Trying to figure out the “cause” of most chronic pain conditions is never simple. Often, the original cause has long resolved, disappeared, or was a mystery to begin with. And it really isn’t as simple as finding that “one thing” that “caused” the issue and that — if identified — can be “fixed” such that a “complete cure” can be expected. It’s unfortunate that it isn’t that simple.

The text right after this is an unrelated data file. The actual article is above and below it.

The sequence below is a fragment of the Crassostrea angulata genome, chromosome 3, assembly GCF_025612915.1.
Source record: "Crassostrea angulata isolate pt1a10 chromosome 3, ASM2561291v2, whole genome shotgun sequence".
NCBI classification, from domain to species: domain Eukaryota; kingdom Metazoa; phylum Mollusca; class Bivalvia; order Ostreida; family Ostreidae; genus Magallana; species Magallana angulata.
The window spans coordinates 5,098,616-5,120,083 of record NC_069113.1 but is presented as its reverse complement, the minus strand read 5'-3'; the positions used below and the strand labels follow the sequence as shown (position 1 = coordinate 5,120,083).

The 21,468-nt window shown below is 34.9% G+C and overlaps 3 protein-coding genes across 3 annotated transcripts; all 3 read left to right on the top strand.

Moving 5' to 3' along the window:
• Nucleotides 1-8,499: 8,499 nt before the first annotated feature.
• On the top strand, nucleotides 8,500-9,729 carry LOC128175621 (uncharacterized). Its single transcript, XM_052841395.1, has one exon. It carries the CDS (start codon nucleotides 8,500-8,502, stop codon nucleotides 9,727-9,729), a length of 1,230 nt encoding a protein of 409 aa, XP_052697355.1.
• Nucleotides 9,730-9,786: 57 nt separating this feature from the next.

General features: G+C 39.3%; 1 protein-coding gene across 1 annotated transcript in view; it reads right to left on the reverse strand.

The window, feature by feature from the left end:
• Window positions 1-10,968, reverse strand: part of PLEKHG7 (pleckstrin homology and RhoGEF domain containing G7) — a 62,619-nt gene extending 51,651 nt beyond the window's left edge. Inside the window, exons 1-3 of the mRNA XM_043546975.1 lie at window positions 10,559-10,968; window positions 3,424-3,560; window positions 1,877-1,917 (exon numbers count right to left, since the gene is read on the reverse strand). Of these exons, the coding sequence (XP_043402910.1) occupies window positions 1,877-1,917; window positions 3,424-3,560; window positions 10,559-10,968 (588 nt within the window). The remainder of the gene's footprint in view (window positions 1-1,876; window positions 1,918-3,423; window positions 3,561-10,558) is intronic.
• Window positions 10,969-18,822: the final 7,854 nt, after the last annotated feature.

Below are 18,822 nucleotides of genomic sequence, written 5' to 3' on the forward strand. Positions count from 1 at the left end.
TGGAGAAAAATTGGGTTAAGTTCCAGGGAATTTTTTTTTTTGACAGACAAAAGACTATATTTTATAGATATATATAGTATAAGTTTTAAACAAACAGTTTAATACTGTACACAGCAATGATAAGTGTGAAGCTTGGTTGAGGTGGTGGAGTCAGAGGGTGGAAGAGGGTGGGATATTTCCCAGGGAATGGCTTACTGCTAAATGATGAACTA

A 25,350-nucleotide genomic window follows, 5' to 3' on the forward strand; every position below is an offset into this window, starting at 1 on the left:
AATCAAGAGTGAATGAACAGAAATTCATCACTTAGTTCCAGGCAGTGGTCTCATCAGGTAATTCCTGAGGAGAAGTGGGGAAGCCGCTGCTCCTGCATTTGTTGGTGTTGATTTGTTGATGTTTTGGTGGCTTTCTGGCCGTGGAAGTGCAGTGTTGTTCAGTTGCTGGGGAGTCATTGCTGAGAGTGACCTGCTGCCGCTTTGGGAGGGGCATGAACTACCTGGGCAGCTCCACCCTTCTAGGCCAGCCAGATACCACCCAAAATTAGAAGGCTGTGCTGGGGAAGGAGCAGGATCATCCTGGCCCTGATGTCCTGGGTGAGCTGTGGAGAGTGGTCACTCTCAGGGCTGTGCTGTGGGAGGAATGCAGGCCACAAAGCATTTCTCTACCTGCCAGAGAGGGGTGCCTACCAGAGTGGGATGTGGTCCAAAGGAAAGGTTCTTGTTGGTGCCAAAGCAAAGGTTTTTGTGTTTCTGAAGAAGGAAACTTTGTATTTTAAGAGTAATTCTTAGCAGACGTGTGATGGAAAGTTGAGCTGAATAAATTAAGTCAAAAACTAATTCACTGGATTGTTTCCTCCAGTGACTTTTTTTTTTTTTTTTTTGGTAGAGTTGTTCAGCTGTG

In October I had the privilege of presenting at the International Pelvic Pain Society’s annual meeting. During one of the presentations, a discussion ensued regarding the term contracture. The discussion was centered on whether or not the pelvic floor could ever be in a state of contracture. Given the confusion that was evident during this discussion, I thought a review of the muscle physiology associated with skeletal muscle contracture would be useful to our membership.